Database Schema - Please advise........

Last Post 20 May 2006 09:26 AM by cmdr_jpskywalker. 7 Replies.
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SQL_Jr
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19 May 2006 01:56 PM
Ok, heres my situation. I've been tasked to design a db model (schema) for an in-house change mgmt system - Fair enough. But in this primitive environ, no business logic, flow, or specs has been provided. Just a form they used for paper-CM. Not much to go on, so I was hoping either:

1) You can make suggestions as to tables, fields, columns, function, etc.
2) Point me to a resource on-line
3) Or, provide me w/an existing db schema for such a system (Most desired )

OR, any help or advice on this humongous task, that they think is a snap for a DBA

TIA
cmdr_jpskywalker
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20 May 2006 09:26 AM
1. First, find out the business objectives. Know is the model for operational reporting, operational transaction or a data warehouse. List them out so have a guide later on in making decisions.
2. From the artifacts that you have, create a preliminary object-role model or list all the entities.
3. populate the attributes on those entities.
4. identify the relationships between entities.
5. perform a business interview with people to ensure that you have a good/sound entity list and relationships. make sure you have them documented.
6. refine the logical model and let the key people (business analysts or IT personnel) sign off to what you have modeled. after finalizing the logical model, develop the physical model.
7. implement the design.
cmdr_jpskywalker
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20 May 2006 09:28 AM
by the way, in step 2, identify the business process so that you can identify the entities or business objects. document them. as a principle, the business requirements drives the technical solution, not the other way around.
SQLUSA
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20 May 2006 10:13 PM
Start with the form. Design the tables.

Talk with a few people, add more tables.

List them all here.

Kalman Toth, Database, Data Warehouse and BI Architect
http://www.sqlusa.com/bestpractices2005/top10/
The Best SQL Server 2005 Training in the World
SQL_Jr
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21 May 2006 09:09 AM
thx guys..........i will post back here - hope you keep an eye on this thread
SQL_Jr
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22 May 2006 07:46 AM
hi, all:

here's an update, and hope for some guidance. So, I started drafting stuff, and I see there are categories of tables needed (w/o listing them for now):
    Lookups
    Dynamic/Current
    History
. I'll keep hist for later.

Keepin to the rules of normalization, based on the lookup tables, and say generating a "ChangeMgmt Ticket", I would need to create a ChangeMain table, which I guess would be a junction table, cotaining the ids of the other lookup tables (Is this right?)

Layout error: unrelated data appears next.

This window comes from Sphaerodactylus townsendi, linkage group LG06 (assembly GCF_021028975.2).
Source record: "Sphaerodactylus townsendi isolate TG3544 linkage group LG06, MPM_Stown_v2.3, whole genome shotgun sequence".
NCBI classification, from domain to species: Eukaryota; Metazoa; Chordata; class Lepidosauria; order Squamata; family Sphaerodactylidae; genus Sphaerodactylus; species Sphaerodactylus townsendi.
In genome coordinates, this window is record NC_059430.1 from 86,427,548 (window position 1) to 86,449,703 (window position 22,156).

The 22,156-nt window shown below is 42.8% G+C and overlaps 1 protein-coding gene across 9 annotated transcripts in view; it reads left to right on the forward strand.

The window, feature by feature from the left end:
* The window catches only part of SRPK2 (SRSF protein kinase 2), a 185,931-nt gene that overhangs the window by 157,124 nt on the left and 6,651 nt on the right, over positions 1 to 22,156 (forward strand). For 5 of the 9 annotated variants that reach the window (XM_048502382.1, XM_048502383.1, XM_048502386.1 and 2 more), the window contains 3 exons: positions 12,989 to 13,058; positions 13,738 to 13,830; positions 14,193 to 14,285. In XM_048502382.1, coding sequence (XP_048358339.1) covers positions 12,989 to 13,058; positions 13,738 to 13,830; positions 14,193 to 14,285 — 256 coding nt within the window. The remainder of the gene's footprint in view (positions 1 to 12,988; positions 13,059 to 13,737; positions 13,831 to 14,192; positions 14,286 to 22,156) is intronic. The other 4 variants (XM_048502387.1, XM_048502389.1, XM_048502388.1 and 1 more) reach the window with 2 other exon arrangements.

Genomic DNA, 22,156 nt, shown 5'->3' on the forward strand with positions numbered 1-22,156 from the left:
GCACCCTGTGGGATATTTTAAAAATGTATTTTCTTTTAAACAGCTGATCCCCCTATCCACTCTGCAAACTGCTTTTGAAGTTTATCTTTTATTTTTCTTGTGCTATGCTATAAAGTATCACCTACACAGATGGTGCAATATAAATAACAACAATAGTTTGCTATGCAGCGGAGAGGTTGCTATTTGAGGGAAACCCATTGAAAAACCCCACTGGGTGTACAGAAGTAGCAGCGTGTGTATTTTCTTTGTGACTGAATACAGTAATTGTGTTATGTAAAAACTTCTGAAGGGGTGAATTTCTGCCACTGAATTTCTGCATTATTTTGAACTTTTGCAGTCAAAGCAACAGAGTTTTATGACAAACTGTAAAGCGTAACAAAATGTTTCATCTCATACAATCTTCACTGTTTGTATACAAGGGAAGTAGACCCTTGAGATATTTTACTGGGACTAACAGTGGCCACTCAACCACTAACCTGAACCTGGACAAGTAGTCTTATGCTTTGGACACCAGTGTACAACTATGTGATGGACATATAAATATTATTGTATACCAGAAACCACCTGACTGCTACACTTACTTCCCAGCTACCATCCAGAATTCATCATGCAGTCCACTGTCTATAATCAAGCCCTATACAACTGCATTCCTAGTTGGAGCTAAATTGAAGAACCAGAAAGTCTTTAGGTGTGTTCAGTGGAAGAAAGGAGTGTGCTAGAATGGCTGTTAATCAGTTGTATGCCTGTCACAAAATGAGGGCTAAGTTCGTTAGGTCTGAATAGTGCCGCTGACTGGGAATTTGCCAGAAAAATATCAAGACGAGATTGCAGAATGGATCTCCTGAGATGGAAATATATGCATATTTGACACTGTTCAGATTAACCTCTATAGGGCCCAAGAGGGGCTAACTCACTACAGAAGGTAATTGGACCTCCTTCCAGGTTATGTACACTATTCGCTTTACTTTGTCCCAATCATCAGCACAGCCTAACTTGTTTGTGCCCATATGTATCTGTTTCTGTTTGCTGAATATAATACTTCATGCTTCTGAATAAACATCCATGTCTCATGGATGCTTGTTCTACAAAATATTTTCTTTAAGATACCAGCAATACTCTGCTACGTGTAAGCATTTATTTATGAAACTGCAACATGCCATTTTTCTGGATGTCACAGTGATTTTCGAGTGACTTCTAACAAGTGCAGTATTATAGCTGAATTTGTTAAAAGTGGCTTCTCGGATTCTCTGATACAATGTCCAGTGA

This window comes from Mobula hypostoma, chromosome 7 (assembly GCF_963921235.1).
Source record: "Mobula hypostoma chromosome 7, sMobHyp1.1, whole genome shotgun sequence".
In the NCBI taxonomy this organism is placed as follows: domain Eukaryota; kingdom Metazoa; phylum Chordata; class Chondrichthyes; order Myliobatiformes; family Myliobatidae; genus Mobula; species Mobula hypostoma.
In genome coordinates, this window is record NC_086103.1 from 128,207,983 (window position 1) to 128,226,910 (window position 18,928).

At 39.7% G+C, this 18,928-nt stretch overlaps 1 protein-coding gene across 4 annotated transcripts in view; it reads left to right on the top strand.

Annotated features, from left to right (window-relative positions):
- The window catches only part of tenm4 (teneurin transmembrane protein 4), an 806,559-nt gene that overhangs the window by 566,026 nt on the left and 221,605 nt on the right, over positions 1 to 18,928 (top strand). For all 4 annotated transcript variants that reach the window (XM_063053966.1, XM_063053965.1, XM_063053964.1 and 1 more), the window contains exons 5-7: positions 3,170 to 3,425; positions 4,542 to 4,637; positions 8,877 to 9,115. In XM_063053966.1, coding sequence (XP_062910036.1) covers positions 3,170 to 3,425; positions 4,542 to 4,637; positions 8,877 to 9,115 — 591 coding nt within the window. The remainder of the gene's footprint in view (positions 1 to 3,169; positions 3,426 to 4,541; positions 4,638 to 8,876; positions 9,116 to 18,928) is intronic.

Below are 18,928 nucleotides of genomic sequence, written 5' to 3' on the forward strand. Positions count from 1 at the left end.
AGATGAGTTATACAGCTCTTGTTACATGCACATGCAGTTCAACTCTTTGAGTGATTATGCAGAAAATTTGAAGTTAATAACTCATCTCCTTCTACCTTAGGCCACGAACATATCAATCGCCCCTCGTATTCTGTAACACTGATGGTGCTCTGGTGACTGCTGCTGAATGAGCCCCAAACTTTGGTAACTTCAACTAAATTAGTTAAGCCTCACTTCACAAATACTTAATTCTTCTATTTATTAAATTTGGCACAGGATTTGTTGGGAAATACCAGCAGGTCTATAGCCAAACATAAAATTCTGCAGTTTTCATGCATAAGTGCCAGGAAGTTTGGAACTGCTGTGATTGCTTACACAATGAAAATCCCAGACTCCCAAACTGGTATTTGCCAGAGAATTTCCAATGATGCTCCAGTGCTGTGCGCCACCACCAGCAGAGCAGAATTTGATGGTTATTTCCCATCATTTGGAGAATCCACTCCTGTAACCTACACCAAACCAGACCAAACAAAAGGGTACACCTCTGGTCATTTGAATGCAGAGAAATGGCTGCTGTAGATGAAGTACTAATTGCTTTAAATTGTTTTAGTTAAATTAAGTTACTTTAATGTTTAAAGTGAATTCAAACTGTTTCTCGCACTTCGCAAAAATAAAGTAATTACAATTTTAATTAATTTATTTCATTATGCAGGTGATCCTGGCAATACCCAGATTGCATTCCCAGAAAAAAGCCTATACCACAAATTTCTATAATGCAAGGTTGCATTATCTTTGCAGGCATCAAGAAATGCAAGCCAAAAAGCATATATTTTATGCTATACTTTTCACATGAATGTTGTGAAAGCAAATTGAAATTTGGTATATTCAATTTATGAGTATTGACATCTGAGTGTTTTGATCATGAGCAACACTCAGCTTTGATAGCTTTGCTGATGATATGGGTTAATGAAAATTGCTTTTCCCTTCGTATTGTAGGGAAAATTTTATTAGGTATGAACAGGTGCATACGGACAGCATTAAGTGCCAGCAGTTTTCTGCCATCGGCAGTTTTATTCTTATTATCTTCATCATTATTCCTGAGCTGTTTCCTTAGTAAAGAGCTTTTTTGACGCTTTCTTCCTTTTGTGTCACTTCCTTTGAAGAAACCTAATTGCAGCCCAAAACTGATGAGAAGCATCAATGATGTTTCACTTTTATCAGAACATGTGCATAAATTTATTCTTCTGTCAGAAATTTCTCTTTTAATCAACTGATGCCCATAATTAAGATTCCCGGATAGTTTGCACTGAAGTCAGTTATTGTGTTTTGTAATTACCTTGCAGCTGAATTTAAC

My main question is, what should the ChangeMain table look like? I would need ChangeNo,ChangeDesc,ChangeReason as fields just for that table. How should I break up this table? thc
GoldenGal
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23 May 2006 07:35 PM
Hey SQL_Jr,

You've already got one of the most important requirements documents you need in your hand -- the Change Management paper form. For a business process analyst, data modeler, or data architect, this is pure gold, and the basis of the requirements docs that will lead to your Change Management system.

However, if your skills lean more to the DBA than a DA, this might not be much help to you. And, if your management fails to understand that there's a world of difference between DBAs and DAs, you have little hope of help from that quarter. Sadly, your management is not alone in this limitation.

I don't know of any pre-existing db schemas specifically for change management, but I do know that there are sets of published schemas available on all kinds of topics, some free, some for sale. Use your favorite web search engine, type in "database schema" and see what you can find.

Good luck, and have fun!

cmdr_jpskywalker
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25 May 2006 07:54 AM
As Michelle said, start with the documents/forms/artifacts on hand. Unfortunately, most management personnel expect DBA to be a DA, Business Analyst and/or System Analysts. That means, you need to know more about the business. I guess, it comes with the territory. How can you maintain a database and tell a developer not to change the client table not unless you know about the client table and its business impact? Going back to your situation, start with 1, 2 and 3. For instance, you have that form, know the business process that triggers or being used. Then, try to identify the different objects being captured on that form (Change event, Management, Ticket-- 3 object to start). You may refine it later on as you move along. But if you're looking for a template to have an idea, use the internet to search for models.

Hope this helps .

The path of the one is difficult, that is, the one to blame , jk.
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